Former enlisted man best choice to run Pentagon
Re: "Another GOP senator backs Hagel for defense post," Feb. 2
I am so happy that President Obama has nominated Chuck Hagel as his defense secretary. This former enlisted man will know when to send our young people into war, unlike former Secretary of Defense Robert McNamara, who pushed for the Vietnam war, which wound up costing us over 50,000 dead and many thousands more wounded.
I was a young Army draftee in 1965. Several years ago, McNamara admitted in an interview that "it was all a mistake." To that I would have liked to tell McNamara: "Tell that to the parents of those dead soldiers."
Chunk Hagel does not need the job. The American people need Chuck Hagel.
-- Jack Donner
Sequestration cuts will increase long-term growth
Re: "Drop in GDP a preview for area," Jan. 31
This articlefalsely claims that the U.S. economy shrank in the last quarter of 2012 due to a "plunge in defense spending." The real reason the economy shrank was because many costly new regulations will soon go into effect.
Government spending actually rose to $908 billion last quarter, up from $810 billion in the previous quarter, according to the Treasury Department's own quarterly-outlay figures. While defense spending did fall, that was more than offset by increased spending on other programs.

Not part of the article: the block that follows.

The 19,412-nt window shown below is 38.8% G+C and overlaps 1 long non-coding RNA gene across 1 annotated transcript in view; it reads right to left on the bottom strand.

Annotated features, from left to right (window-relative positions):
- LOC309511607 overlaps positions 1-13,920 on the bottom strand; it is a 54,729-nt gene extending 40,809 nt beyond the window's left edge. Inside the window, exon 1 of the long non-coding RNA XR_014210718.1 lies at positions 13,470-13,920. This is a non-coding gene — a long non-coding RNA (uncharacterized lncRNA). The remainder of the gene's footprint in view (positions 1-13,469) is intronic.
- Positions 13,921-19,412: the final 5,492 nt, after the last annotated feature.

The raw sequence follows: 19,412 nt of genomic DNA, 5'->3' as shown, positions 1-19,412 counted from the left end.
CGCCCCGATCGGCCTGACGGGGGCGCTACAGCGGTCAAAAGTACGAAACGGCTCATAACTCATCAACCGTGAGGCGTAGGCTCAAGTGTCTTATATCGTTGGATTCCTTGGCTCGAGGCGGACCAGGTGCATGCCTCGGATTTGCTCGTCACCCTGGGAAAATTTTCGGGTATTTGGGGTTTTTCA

If government spending actually created jobs, the economy would have grown instead of shrunk.In the long run, government spending wipes out jobs rather than creating them.
A November 2012 Congressional Budget Office report says that the automatic budget cuts contained in the sequestration will increase economic growth in the long term, while temporarily cutting it in the short term.
-- Hans Bader
Competitive Enterprise Institute
State senator flip-flops on meals tax
As a strong opponent of regressive taxation, I find it very unfortunate that Virginia state Sen. Mark Herring, D-Leesburg, completely reversed himself on the issue of a meals tax.
On January 5, 2012, Sen. Herring issued a press statement on his website condemning the Loudoun Board of Supervisors' request that our delegation to the General Assembly seek legislation granting the board authority to impose a meals tax. It was a shrewd political move that fed his image as a moderate Democrat. As one of his constituents, I was glad my state senator appeared to be a reliable opponent of a meals tax.
However, Sen. Herring had a change of heart on this issue a little over a year later.
The purpose of SB 1311, which passed the state Senate on a 27-17 vote, is to give local governments the authority to impose a meals tax. Sen. Herring was one of 27 senators who voted to impose a regressive tax he once opposed, and even attacked Loudoun supervisors for supporting. Yet this year he did exactly what he said he would not do last year.
Sen. Herring is now a candidate for attorney general. The job requires a steadfast commitment to not only enforcing the law, but to maintaining one's convictions in the face of political pressure. But Sen. Herring's flip-flop shows that he prioritizes politics over principle.
-- John Whitbeck